Then why was the water stained brown in those aerial photos CNN and the Denver Post published? Matthew Allen of the U.S. Environmental Protection Agency said, “The total reported amount of oil spills is small compared to the solid waste.”

It was human feces, “20 million gallons, just so we're clear, of raw sewage,” said Democratic Gov. John Hickenlooper. In fact, the statewide 45,000 gallons of spilled oil would just wet the bottom of an Olympic-size swimming pool's 660,000 gallons.

The Denver Post was outraged. Editorial page editor Vincent Carroll wrote, “the shameless use of Colorado's floods to attack drilling,” a long piece ripping the unethical tactics of the fracktivists.

But who paid for all that unethical fractivism? Find out tomorrow in this same space in part two.

RON ARNOLD, a Washington Examiner columnist, is executive vice president of the Center for the Defense of Free Enterprise.

Friday, October 18, 2013

"Obama's EPA... destroying the world's cleanest, most controlled coal industry with fatal regulations. ...on Native American lands."

Native Americans are among chief victims of Big Green's war on coal

By RON ARNOLD | OCTOBER 18, 2013 AT 9:44 AM


Global government policies to reduce carbon emissions will not prevent a hydrocarbon world. That’s what the World Energy Congress heard this week from energy research experts Wood Mackenzie.

The firm's president of global markets, William Durbin, said that coal will surpass oil as the dominant fuel later this decade because of aggressive economic expansion in China and India using the cheapest and most plentiful energy resource.

As King Coal rises in Asia - with little or no emissions control - President Obama's Environmental Protection Agency is creating a fool's paradise by destroying the world's cleanest, most controlled coal industry with fatal regulations.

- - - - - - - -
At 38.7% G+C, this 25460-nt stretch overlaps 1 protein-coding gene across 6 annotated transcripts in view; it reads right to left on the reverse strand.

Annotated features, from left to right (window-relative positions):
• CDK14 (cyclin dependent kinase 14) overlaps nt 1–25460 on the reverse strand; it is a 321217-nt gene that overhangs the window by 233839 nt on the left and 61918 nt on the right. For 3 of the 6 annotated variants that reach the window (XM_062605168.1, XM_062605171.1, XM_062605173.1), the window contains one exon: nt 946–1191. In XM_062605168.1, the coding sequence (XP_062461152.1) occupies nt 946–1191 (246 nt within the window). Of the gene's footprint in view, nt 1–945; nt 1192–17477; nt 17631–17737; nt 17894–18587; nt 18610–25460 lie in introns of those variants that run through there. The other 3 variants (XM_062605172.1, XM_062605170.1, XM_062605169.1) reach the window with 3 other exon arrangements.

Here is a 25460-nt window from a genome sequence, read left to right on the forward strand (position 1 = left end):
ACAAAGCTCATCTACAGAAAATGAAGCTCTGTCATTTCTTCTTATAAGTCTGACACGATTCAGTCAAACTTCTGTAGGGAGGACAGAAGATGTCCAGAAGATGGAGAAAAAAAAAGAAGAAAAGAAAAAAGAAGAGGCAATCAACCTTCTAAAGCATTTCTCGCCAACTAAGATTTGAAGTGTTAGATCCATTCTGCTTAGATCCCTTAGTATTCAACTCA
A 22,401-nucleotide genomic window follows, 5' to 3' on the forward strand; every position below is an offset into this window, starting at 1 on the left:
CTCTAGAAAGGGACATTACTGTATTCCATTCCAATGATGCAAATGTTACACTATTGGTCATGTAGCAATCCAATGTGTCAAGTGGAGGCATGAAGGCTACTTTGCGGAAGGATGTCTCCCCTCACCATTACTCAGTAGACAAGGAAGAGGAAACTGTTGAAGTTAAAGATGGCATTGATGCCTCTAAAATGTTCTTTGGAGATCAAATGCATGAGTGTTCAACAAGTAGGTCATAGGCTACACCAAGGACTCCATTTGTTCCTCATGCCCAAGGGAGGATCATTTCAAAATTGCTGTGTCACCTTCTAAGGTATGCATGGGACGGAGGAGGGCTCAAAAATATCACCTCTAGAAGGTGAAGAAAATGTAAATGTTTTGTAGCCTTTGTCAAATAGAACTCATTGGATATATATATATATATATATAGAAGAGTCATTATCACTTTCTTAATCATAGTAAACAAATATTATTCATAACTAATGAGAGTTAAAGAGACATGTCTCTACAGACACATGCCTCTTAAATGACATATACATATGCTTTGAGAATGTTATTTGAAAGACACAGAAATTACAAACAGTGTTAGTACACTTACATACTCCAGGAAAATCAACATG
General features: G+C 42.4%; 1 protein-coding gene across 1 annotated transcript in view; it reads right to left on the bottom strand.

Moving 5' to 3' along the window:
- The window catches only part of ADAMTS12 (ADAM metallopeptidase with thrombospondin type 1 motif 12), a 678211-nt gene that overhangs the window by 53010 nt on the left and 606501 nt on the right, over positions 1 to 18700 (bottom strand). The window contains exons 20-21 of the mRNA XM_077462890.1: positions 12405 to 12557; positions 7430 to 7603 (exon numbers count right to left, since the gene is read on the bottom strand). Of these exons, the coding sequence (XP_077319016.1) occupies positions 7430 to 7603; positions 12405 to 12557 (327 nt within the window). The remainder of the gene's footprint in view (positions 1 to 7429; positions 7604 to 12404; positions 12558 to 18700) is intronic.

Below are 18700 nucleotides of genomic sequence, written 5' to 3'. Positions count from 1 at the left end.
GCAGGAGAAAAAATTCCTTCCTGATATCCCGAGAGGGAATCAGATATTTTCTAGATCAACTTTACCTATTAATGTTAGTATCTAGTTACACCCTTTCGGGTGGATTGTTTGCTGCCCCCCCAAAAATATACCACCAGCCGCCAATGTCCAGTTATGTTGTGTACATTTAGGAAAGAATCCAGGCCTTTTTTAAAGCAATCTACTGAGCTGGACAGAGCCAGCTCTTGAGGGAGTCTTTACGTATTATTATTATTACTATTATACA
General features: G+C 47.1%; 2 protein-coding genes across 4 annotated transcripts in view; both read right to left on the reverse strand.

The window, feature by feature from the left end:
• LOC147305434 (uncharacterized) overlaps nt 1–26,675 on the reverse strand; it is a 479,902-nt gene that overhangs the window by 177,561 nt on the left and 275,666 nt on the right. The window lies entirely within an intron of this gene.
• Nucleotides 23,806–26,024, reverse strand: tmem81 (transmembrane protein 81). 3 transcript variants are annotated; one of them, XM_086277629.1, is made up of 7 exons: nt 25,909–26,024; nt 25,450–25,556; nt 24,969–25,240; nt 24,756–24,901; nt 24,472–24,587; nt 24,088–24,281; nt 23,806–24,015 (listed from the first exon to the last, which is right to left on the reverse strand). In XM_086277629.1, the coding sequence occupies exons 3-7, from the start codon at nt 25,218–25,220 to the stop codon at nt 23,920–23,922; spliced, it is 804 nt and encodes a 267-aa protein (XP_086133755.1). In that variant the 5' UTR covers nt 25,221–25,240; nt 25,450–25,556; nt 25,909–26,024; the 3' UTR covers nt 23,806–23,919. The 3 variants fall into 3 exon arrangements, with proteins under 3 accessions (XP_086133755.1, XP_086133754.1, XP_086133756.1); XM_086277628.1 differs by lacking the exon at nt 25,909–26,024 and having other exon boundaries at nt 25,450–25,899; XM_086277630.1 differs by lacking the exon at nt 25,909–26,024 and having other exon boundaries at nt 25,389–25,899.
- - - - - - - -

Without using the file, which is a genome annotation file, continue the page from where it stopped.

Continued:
That does not play well on America's Indian reservations where the “Great White Father in Washington” virtually prohibits development of its vast coal reserves, much of it the cleaner, low-sulfur anthracite.

“Indian reservations contain almost 30 percent of the nation's coal reserves west of the Mississippi, as well as significant deposits of oil, natural gas and uranium,” wrote Terry Anderson and Shawn Regan in the Wall Street Journal last week.

“The Council of Energy Resource Tribes, a tribal energy consortium, estimates the value of these resources at nearly $1.5 trillion,” Anderson and Regan wrote.

I spoke to Anderson by phone – he’s president of the Montana-based Property and Environment Research Center (PERC), holds a PhD in economics, is senior fellow at the Hoover Institution (Stanford University), has authored 37 books, and has more experience promoting Native American property rights than most anybody outside of tribal lawyers.

Shawn Regan is a PERC research fellow who holds a master’s degree in applied economics.

Anderson’s take on Obama’s coal war: “It’s locking Native Americans in a poverty trap. Indian incomes are about a third of those for all U.S. citizens, and unemployment rates are four times the national average.”

I asked Anderson about his quote from Crow tribal chairman Darrin Old Coyote: "The war on coal is a war on our families and our children."

Wasn’t that considerably more blunt than usual, especially since he said it to Washington state's Democratic Sen. Maria Cantwell?

In answer, Anderson sent me an oil drilling map of areas surrounding the Crow and the Fort Berthold Reservations. Each map was full of dots representing drill sites, except inside reservation boundaries where they were scant, yet the oil field invisibly extended inside. Why?

Anderson said “The Bureau of Indian Affairs severely restricts Indians' right to control their own land and, as a result, has left energy resources on reservations virtually moribund. Indians are being made to starve in the midst of their own plenty.”

They’re getting fed up. Ron Crossguns of the Blackfeet tribe's oil and gas department said in an interview, "It's our right. We say yes or no. I don't think the outside world should come out here and dictate to us what we should do with our properties."

You can feel the smoldering anger, but Crossguns also has a wicked sense of humor: A greenie reporter badgered him on and on about oil drilling south of Chief Mountain (Nínaiistáko in Blackfeet) because it’s considered a sacred place, site of ceremonies for centuries.

Crossguns replied to her, “I took a medicine man, a holy man, with me to scout the place and when we got there I asked if it had religious significance to our tribe, our culture. He looked at me and said, ‘What’s sacred is between you and God.’ Then he pointed to the mountain and said, ‘It’s a rock. A big rock.’”

The story is true, but Crossguns relishes telling about the flustered greenie.

The Indians want their land back. They want the right to develop it if they so choose. And it looks like they’re planning to do something about it.

Did I sense a revolution brewing? Anderson said, “Maybe not a revolution. But a change? Yes, definitely.”

Well, a little rebellion now and then is a good thing. I have that on good authority.

RON ARNOLD, a Washington Examiner columnist, is executive vice president of the Center for the Defense of Free Enterprise.